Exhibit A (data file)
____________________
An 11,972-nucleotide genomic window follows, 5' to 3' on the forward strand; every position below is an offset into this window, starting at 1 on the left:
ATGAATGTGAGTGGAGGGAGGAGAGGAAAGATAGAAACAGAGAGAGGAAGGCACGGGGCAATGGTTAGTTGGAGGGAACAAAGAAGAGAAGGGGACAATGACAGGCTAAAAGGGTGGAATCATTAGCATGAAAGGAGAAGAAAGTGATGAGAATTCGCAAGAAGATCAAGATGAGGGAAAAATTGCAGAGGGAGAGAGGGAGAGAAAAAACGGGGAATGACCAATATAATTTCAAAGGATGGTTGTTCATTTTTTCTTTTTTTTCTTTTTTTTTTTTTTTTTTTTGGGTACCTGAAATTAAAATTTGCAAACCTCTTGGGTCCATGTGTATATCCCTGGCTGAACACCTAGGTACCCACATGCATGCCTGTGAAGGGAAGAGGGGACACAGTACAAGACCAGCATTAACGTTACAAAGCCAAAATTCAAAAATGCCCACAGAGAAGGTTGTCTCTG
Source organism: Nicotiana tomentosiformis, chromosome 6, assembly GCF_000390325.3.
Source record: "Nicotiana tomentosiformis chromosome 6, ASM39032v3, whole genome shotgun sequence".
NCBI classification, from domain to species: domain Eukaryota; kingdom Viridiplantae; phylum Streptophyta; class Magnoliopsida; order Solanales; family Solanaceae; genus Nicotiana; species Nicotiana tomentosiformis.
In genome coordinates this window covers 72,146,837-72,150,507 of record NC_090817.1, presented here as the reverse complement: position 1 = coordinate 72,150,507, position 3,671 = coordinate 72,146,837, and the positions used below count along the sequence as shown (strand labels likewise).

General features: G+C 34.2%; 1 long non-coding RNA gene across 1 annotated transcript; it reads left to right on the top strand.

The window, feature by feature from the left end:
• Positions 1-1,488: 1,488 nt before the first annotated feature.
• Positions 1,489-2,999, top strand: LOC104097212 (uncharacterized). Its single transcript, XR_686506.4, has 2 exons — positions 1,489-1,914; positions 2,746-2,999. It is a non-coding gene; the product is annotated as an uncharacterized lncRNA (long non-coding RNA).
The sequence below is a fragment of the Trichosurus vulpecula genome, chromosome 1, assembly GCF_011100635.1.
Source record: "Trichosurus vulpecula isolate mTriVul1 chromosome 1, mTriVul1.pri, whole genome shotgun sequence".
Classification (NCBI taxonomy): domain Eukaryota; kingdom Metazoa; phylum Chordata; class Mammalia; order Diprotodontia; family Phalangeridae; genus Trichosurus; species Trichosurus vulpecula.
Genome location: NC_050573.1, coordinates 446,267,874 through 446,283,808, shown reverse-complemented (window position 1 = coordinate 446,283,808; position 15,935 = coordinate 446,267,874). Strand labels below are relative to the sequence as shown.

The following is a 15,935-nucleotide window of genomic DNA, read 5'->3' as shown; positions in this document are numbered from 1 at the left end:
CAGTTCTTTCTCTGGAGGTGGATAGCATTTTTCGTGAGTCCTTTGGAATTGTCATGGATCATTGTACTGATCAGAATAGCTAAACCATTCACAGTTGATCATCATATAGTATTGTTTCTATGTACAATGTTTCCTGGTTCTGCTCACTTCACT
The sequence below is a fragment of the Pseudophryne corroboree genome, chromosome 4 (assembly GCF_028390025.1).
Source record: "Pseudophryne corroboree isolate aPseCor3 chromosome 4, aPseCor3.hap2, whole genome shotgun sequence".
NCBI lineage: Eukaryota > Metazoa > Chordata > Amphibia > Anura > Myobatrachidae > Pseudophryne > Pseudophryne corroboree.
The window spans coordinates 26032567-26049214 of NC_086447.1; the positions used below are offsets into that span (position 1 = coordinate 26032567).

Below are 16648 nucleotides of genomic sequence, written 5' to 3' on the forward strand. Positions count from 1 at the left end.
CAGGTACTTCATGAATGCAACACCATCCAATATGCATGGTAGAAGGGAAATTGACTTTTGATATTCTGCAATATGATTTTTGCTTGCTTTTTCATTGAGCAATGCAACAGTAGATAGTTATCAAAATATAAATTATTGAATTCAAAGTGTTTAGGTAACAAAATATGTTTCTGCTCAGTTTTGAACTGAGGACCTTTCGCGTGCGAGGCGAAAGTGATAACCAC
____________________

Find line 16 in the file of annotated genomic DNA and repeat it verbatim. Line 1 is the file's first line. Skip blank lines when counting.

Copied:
CAGTTCTTTCTCTGGAGGTGGATAGCATTTTTCGTGAGTCCTTTGGAATTGTCATGGATCATTGTACTGATCAGAATAGCTAAACCATTCACAGTTGATCATCATATAGTATTGTTTCTATGTACAATGTTTCCTGGTTCTGCTCACTTCACT